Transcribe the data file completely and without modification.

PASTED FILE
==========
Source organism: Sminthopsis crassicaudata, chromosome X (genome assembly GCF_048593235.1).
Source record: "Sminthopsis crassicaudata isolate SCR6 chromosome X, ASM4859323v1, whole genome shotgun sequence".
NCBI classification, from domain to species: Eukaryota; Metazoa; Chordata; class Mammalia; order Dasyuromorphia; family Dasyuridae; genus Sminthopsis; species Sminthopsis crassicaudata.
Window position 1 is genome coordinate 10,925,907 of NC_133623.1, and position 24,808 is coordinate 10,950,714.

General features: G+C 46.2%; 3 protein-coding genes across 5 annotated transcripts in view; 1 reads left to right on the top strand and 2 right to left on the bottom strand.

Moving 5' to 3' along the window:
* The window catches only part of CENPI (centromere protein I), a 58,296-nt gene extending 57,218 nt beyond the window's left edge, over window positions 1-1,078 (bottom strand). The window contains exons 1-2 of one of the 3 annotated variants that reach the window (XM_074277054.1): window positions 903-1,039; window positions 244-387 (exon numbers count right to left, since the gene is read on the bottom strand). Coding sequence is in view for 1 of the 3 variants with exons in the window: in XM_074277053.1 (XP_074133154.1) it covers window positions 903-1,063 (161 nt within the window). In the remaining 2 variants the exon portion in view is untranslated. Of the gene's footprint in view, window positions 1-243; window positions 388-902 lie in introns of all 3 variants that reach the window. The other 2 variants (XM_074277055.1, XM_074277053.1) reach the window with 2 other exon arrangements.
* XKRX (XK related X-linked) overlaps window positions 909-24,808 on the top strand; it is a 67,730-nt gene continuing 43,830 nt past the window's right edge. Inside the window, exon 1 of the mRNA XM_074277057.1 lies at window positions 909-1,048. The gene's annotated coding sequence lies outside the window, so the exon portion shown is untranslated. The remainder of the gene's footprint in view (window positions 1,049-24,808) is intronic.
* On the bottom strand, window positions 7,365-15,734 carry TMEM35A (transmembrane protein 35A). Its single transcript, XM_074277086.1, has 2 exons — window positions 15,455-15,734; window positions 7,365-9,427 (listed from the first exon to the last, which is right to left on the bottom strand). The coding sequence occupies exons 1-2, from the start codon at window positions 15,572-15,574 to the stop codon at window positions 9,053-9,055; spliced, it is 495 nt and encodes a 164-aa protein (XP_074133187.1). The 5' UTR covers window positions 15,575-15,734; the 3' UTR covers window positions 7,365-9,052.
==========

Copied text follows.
Source organism: Sminthopsis crassicaudata, chromosome X (genome assembly GCF_048593235.1).
Source record: "Sminthopsis crassicaudata isolate SCR6 chromosome X, ASM4859323v1, whole genome shotgun sequence".
NCBI classification, from domain to species: Eukaryota; Metazoa; Chordata; class Mammalia; order Dasyuromorphia; family Dasyuridae; genus Sminthopsis; species Sminthopsis crassicaudata.
Window position 1 is genome coordinate 10,925,907 of NC_133623.1, and position 24,808 is coordinate 10,950,714.

General features: G+C 46.2%; 3 protein-coding genes across 5 annotated transcripts in view; 1 reads left to right on the top strand and 2 right to left on the bottom strand.

Moving 5' to 3' along the window:
* The window catches only part of CENPI (centromere protein I), a 58,296-nt gene extending 57,218 nt beyond the window's left edge, over window positions 1-1,078 (bottom strand). The window contains exons 1-2 of one of the 3 annotated variants that reach the window (XM_074277054.1): window positions 903-1,039; window positions 244-387 (exon numbers count right to left, since the gene is read on the bottom strand). Coding sequence is in view for 1 of the 3 variants with exons in the window: in XM_074277053.1 (XP_074133154.1) it covers window positions 903-1,063 (161 nt within the window). In the remaining 2 variants the exon portion in view is untranslated. Of the gene's footprint in view, window positions 1-243; window positions 388-902 lie in introns of all 3 variants that reach the window. The other 2 variants (XM_074277055.1, XM_074277053.1) reach the window with 2 other exon arrangements.
* XKRX (XK related X-linked) overlaps window positions 909-24,808 on the top strand; it is a 67,730-nt gene continuing 43,830 nt past the window's right edge. Inside the window, exon 1 of the mRNA XM_074277057.1 lies at window positions 909-1,048. The gene's annotated coding sequence lies outside the window, so the exon portion shown is untranslated. The remainder of the gene's footprint in view (window positions 1,049-24,808) is intronic.
* On the bottom strand, window positions 7,365-15,734 carry TMEM35A (transmembrane protein 35A). Its single transcript, XM_074277086.1, has 2 exons — window positions 15,455-15,734; window positions 7,365-9,427 (listed from the first exon to the last, which is right to left on the bottom strand). The coding sequence occupies exons 1-2, from the start codon at window positions 15,572-15,574 to the stop codon at window positions 9,053-9,055; spliced, it is 495 nt and encodes a 164-aa protein (XP_074133187.1). The 5' UTR covers window positions 15,575-15,734; the 3' UTR covers window positions 7,365-9,052.